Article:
Ian Chappell


Bats Right Hand.
Bowls Right Arm Leg-Spin


Bats Right Hand.
Bowls Right Arm Leg-Spin








Ashes Tests: 30

Captain: 16

Record: 7 wins, 4 losses, 5 draws

Off the Mark

Modern day players can thank Ian Chappell for the conditions they play under today. For decades, the Board had suppressed any captain led revolt. Under Chappell, this all changed. His exploits, coupled with the emergence of Kerry Packer as a media mogul, saw players earn what they deserved. It also transformed the sport into something bigger than most people would ever have imagined.

Chappell featured in 30 Ashes clashes, scoring 2,138 runs at an average of 41.11. He also took 31 catches in his Ashes career, which highlights what a good slipper he was. 

His Stint

Chappell’s first match in charge came with the added burden of Australia needing to win to retain the Ashes. In a sign of things to come, he aggressively sent England in on a pitch he felt had a bit in it. The quicks did the early dirty work, but it was the spin of Terry Jenner and Kerry O’Keeffe that combined for six wickets. After having bowled England out for 164, Australia started shakily, but took the lead with Greg Chappell and Jenner at the crease. Controversy struck when English tearaway John Snow almost decapitated Jenner with a bouncer. Granted, it was the first bouncer he bowled, but the crowd didn’t care. When the paceman went to field on the boundary, fans threw cans at him, and one or two even grabbed his shirt. This prompted a walk-off from the English, which halted Australia’s momentum. Ian Chappell took three catches as England made 302 in their second dig. Chasing 223 for victory, Australia’s innings never got going, with Keith Stackpole the only player to pass 30. The 63 run loss confirmed the series defeat, but it did herald a potential change towards attacking cricket.


In 1972, the Chappell brothers combined for a stand of 201 in a partnership that saw both men score centuries. It was the first time Australian siblings had scored centuries in the same innings, and the milestone was capped off with an impressive road win.

The second Test in 1974/75 was another memorable victory for Australia, set up by Doug Walters’ swashbuckling century in a session.  Lillee, Thompson and Walker each took two wickets as England managed 208 on a hostile Perth track. Solid contributions from the top order were iced by a century to Ross Edwards, before Walters unleashed a brutal onslaught on all and sundry in the final session on day two. The incredible knock looked like faltering in the 90’s, only for the pocket-rocket to pull the last ball of the day over the fence for six. Australia was never going to lose after that, and cantered to a nine wicket win.

His Legacy

Ian Chappell was a visionary. He saw cricket as a profession, rather than a game of convenience. While the Board was happy to rake in the record takings, the players were hardly getting a fair slice of the pie. Bill Lawry and others had been sacked for daring to question the Board, but none had done it as vehemently as Chappell. The advent of World Series Cricket earned Australian cricketers the money they deserved, and forced the now under fire Board to reconsider its financial structures.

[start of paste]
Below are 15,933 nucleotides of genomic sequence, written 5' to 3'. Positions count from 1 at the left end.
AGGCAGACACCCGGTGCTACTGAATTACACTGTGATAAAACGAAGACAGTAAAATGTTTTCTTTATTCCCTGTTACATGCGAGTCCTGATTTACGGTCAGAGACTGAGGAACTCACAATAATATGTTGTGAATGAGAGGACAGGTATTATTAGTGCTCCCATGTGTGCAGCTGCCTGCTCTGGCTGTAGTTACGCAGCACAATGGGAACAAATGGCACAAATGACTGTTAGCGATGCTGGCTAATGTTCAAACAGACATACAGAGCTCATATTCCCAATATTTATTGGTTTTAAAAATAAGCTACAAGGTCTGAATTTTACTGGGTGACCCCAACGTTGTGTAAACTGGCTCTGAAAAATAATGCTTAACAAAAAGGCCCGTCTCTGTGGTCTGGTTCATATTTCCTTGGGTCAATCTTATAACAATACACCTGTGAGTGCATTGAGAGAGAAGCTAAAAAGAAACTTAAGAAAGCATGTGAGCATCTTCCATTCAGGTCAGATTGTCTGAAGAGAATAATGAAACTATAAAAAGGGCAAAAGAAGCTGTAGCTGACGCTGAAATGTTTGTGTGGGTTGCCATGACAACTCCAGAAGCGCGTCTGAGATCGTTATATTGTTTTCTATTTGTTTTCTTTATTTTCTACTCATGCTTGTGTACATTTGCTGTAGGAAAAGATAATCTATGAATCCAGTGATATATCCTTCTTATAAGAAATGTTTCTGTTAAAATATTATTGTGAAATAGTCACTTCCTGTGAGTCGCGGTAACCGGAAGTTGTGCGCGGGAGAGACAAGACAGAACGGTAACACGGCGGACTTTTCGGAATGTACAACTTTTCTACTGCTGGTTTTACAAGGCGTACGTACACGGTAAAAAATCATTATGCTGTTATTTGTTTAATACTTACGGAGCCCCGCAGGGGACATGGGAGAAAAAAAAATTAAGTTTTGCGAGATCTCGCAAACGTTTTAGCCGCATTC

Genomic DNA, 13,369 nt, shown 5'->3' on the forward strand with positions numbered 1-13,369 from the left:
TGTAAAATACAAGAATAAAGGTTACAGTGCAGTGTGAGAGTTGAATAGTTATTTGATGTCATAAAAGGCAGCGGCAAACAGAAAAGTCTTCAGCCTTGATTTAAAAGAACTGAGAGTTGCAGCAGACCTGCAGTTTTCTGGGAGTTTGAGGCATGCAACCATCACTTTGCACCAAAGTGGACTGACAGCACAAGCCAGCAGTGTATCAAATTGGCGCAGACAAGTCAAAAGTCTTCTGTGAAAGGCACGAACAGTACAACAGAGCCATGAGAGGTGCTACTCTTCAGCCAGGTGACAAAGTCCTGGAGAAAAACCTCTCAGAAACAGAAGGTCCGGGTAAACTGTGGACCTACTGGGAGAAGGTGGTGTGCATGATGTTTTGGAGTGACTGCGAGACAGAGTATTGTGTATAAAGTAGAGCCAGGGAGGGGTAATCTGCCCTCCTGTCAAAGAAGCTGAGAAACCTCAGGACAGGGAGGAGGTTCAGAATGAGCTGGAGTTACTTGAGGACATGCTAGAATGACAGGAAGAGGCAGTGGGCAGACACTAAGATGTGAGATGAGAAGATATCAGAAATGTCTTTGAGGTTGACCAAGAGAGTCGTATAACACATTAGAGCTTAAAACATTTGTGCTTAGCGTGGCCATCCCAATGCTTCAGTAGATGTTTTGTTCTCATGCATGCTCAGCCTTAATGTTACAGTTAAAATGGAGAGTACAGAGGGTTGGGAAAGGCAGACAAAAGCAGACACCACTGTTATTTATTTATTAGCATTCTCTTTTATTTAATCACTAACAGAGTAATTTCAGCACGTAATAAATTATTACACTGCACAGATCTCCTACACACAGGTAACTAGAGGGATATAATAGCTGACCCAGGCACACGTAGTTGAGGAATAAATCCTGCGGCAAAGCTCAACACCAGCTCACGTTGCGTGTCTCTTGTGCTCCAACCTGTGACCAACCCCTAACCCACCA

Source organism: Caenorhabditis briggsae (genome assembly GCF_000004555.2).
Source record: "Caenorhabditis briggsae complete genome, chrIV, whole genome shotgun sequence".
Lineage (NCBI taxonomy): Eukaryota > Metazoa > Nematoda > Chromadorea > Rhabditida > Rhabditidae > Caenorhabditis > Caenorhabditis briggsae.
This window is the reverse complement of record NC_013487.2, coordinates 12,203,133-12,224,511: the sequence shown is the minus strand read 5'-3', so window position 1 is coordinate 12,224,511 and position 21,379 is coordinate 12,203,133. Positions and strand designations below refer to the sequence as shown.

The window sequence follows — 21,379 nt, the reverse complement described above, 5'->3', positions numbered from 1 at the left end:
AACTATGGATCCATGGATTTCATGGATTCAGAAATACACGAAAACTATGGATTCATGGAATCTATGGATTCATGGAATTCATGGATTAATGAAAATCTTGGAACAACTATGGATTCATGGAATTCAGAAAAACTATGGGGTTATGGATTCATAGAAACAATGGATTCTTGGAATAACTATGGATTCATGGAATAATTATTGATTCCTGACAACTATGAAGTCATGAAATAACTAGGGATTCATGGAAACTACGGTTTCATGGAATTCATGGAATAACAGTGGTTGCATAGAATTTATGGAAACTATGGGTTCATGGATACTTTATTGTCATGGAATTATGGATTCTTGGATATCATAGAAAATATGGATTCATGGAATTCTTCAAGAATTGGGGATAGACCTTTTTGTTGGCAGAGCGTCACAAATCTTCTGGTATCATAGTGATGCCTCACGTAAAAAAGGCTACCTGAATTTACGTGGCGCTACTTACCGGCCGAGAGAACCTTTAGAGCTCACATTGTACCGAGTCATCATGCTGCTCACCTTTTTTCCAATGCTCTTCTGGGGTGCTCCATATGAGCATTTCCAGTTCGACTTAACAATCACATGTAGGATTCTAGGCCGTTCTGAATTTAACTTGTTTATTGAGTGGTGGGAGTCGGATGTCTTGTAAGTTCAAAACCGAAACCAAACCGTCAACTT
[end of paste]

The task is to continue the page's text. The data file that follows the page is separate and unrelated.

It was clear that Chappell was a man who wanted the best, not just for himself, but for the entire team. While his hard edge approach didn’t sit well with everyone, it got results. Yet it wasn’t just financially that Chappell helped the team. He played countless knocks with Australia under the pump, while his decision to hand over the captaincy to his younger brother made his off field work more feasible.

Critics will argue that had Chappell played in today’s climate, he would be a very poor man. Even in his playing days, when fines and suspensions were uncommon, Chappell came under scrutiny from match officials. His hotheadedness was a sign of his passion for the game, but at times it did push the boundaries.

Chappell is viewed as one of the key figures in Australian cricket. His decisive actions changed the course of professionalism in this country, and ended years of player discontent. His wise words can now be heard from the Channel Nine box.

Played and Missed

While a noted batsman, Chappell also threw down some handy leg-breaks. His part-time variety earned him six Ashes wickets.

Chappell’s father used to bowl bouncers at him with a real cricket ball to harden him up. He was scolded for backing away from the ball.

Chappell’s favourite shot was the pull; probably a throwback to the years he spent as a child having bouncers launched as his unprotected skull.

The Chappell name is synonymous with captaincy in this country. Ian’s brother succeeded him as skipper, while their grandfather, Victor Richardson, led the country in the 1930’s.

Australia never lost a series while Chappell was in charge (they lost the Ashes in 1970/71, but he was only captain for the final Test).

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